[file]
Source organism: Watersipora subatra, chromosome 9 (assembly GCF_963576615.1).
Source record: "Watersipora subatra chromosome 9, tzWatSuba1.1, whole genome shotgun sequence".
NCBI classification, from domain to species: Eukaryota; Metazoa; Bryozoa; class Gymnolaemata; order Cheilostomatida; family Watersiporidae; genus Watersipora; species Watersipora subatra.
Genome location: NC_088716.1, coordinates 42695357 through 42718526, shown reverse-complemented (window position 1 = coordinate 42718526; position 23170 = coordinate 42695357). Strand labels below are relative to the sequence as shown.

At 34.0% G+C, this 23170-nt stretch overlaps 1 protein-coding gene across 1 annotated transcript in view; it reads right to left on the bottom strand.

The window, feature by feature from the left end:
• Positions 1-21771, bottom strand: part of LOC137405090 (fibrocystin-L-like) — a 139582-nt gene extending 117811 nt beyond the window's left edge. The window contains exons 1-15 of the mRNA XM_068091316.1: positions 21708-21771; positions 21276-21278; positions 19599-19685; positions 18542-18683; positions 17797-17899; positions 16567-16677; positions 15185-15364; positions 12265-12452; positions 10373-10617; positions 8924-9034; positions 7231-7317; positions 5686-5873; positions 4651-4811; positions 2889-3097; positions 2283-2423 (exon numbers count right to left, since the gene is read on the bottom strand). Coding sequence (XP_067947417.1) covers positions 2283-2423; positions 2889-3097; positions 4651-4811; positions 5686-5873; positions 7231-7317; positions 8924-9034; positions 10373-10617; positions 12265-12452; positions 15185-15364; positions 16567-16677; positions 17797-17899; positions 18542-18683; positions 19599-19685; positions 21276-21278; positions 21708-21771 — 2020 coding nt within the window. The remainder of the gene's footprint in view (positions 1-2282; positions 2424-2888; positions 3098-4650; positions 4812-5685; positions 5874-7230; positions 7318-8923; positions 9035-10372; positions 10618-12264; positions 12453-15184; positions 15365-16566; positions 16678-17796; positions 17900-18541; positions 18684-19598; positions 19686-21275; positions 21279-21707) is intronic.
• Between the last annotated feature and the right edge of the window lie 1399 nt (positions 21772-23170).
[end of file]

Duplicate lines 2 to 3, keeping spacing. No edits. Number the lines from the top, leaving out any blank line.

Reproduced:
Source record: "Watersipora subatra chromosome 9, tzWatSuba1.1, whole genome shotgun sequence".
NCBI classification, from domain to species: Eukaryota; Metazoa; Bryozoa; class Gymnolaemata; order Cheilostomatida; family Watersiporidae; genus Watersipora; species Watersipora subatra.